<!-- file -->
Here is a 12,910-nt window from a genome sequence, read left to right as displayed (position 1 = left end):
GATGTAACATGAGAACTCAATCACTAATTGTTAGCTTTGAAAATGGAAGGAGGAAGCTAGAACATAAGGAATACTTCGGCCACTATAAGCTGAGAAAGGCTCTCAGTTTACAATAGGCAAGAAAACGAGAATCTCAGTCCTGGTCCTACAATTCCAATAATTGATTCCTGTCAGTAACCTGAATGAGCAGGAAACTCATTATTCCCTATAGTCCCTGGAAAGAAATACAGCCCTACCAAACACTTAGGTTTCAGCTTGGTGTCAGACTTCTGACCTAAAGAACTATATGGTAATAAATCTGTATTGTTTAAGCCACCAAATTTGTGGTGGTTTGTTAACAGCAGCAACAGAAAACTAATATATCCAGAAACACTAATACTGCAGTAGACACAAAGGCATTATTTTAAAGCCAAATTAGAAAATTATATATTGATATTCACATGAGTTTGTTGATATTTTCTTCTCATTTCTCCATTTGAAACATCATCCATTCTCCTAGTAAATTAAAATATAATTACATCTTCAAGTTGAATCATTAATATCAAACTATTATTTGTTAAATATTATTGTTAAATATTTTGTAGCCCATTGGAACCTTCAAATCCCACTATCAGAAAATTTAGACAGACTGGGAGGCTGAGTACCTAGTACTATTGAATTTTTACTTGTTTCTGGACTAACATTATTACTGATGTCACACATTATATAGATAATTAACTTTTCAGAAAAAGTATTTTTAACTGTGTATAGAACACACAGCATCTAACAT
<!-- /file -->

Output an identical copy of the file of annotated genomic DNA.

Here is a 12,910-nt window from a genome sequence, read left to right as displayed (position 1 = left end):
GATGTAACATGAGAACTCAATCACTAATTGTTAGCTTTGAAAATGGAAGGAGGAAGCTAGAACATAAGGAATACTTCGGCCACTATAAGCTGAGAAAGGCTCTCAGTTTACAATAGGCAAGAAAACGAGAATCTCAGTCCTGGTCCTACAATTCCAATAATTGATTCCTGTCAGTAACCTGAATGAGCAGGAAACTCATTATTCCCTATAGTCCCTGGAAAGAAATACAGCCCTACCAAACACTTAGGTTTCAGCTTGGTGTCAGACTTCTGACCTAAAGAACTATATGGTAATAAATCTGTATTGTTTAAGCCACCAAATTTGTGGTGGTTTGTTAACAGCAGCAACAGAAAACTAATATATCCAGAAACACTAATACTGCAGTAGACACAAAGGCATTATTTTAAAGCCAAATTAGAAAATTATATATTGATATTCACATGAGTTTGTTGATATTTTCTTCTCATTTCTCCATTTGAAACATCATCCATTCTCCTAGTAAATTAAAATATAATTACATCTTCAAGTTGAATCATTAATATCAAACTATTATTTGTTAAATATTATTGTTAAATATTTTGTAGCCCATTGGAACCTTCAAATCCCACTATCAGAAAATTTAGACAGACTGGGAGGCTGAGTACCTAGTACTATTGAATTTTTACTTGTTTCTGGACTAACATTATTACTGATGTCACACATTATATAGATAATTAACTTTTCAGAAAAAGTATTTTTAACTGTGTATAGAACACACAGCATCTAACAT